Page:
Cacophony of Crap: The Trump Decades

August 3, 2017

Cacophony of Crap: The Trump Decades

cacophony crap

Cacophony of Crap, Mess of Merde, Superadundance of  … well, you get the idea! The man has been in office for just about 194 days. Roughly 16.693 million seconds. I’m exhausted, and not shy about fessing up!

Remember when President Donald Trump fired James Comey, the Director of the Federal Bureau of Investigation. Within a day or so the president said, about the firing: “I faced great pressure because of Russia. That’s taken off.” We all screamed obstruction of justice. Remember? Wait. What? “Who’s James Comey?” Feels like eons ago!

There’s good stuff happening in the Time of Trump, for sure. Check on your retirement accounts. You’ll smile. For me, at least, work abounds. Paying work. And, in less than three weeks, the moon will place itself in the path of the sun for a few moments, and I expect to be seeing it in Greenwood, South Carolina.

President Trump takes credit for the rising markets. My law practice? He knows from me not at all, but if he did he’d surely be telling I’d be worse off, bigly, with Crooked Hillary. The moon and the sun, aligned? Who knows, but he’s not without an ego as Big as the Ritz.

In my lifetime the world has never seemed so chaotic. I was alive for the Cuban Missile Crisis, but just five-years-old. (I recall my dad buying canned goods and storing them in a small room adjacent to our home, as if anyone might survive the 20 steps to the “pantry.”) Secretary Nikita Khrushchev and President John Kennedy went at, for sure, but both of them “owned” Superpowers and got the notion of standing down.

Today, our leader sees us weakened, put upon by nations large and small. The world presents complicated challenges, but our guy doesn’t know how to rise above any of them. Instead, he tweets. He effing tweets!

What of it? Garrison Keillor wrote We Will Survive This for the Washington Post’s August 1 issue. (I think he did, really and truly, grow up in Lake Wobegon!) Maybe. But maybe not.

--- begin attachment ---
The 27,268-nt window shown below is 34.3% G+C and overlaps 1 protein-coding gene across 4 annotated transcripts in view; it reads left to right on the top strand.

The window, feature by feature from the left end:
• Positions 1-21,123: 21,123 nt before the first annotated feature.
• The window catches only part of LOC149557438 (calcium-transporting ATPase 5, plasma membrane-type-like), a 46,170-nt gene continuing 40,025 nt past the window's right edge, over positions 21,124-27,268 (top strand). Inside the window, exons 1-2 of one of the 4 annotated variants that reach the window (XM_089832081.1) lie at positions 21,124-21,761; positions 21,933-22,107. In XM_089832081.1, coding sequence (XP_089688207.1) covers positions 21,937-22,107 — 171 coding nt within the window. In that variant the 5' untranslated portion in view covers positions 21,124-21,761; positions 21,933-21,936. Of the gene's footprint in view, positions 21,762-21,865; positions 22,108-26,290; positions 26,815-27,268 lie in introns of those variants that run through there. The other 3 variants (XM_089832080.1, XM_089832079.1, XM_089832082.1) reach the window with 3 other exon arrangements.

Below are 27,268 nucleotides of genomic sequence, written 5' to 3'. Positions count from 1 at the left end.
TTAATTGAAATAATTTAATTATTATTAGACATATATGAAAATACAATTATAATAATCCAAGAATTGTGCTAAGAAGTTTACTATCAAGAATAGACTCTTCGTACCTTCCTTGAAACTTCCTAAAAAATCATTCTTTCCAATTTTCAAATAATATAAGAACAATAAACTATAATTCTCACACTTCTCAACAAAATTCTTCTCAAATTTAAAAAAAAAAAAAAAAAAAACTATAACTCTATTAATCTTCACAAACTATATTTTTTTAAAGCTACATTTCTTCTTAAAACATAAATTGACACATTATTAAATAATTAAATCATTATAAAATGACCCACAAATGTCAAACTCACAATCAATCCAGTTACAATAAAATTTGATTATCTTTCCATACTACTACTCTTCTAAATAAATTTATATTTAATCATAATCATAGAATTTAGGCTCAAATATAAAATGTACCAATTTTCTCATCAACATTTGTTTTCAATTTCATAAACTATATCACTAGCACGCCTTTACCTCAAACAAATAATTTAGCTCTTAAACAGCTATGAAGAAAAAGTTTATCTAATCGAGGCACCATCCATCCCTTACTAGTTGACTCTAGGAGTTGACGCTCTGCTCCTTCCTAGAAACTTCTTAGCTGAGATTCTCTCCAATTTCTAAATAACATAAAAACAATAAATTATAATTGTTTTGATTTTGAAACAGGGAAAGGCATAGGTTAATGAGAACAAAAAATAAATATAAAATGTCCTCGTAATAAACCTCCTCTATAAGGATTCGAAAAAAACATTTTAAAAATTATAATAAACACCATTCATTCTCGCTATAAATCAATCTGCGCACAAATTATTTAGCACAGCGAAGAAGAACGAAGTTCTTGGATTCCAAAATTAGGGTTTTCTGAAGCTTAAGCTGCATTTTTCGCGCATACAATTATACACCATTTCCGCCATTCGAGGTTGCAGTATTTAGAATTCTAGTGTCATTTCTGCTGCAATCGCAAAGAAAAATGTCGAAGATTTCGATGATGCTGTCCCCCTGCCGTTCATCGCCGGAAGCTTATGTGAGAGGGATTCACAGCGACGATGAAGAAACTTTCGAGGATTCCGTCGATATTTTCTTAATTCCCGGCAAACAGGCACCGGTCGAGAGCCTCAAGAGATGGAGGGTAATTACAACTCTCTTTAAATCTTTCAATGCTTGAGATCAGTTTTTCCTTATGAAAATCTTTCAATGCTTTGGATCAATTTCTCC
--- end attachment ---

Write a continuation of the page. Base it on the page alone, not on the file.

The world damn near fell apart between 1939 and 1945. The world order we developed thereafter did not happen without blood, sweat, and tears (to the nth) and several more wars—hot and cold—in the ensuing decades. But that process left us pretty stable and pretty, pretty, pretty, pretty good for many years. Too many got left behind, capitalism ran amok here, and other countries starting getting bigger pieces of the pie, but … pretty, pretty, pretty, pretty good.

And now we have a Boy Prince—yes, he’s 70, but he’s a boy in every imaginable way—at the helm, with no sense for the dangers which face us. Win. Win until we’re sick of winning. That’s the message and the plan. Thin. Very thin!

We can’t ignore the stress which our Fearless Leader places on world systems. I’ve never seen so many potential tinderboxes, each awaiting its own spark. Sparks do fly, always, which is why competent leaders find ways to limit the quantity of “fuel” for fires. Not so much, now!

One among a myriad of other Trump-ian, I don’t know, annoyances—annoyances seems lame here—bothers me. The man seems to be believe he can proclaim, or act, and no one else will react. So, when he claims our trading partners have taken advantage of us and threatens tariffs or worse, he seems to believe they will bow down and say “How can I rectify my offenses against you, O Mighty One?” Instead, they’re going their own way. Mexico works on trade deals with others. Pulling out of the Trans-Pacific Partnership has other countries moving forward without us. And pulling out of the Paris Climate Accord leaves us doubling down on yesterday’s energy sources, while China and others lead. Time will tell on these and other similar issues, but the propensity for unilateralism—premised on the notion that everyone will cow-tow to us—represents just what we ought to expect from a child’s mind.

Maybe the new Chief of Staff, General John Kelly, will bring things around. Hope abounds, truly. I’m less sanguine than Mr. Keillor about surviving the Sturm und Drang, so I applaud any calming influence, even if it gives President Trump more opportunities for those wins he promised.


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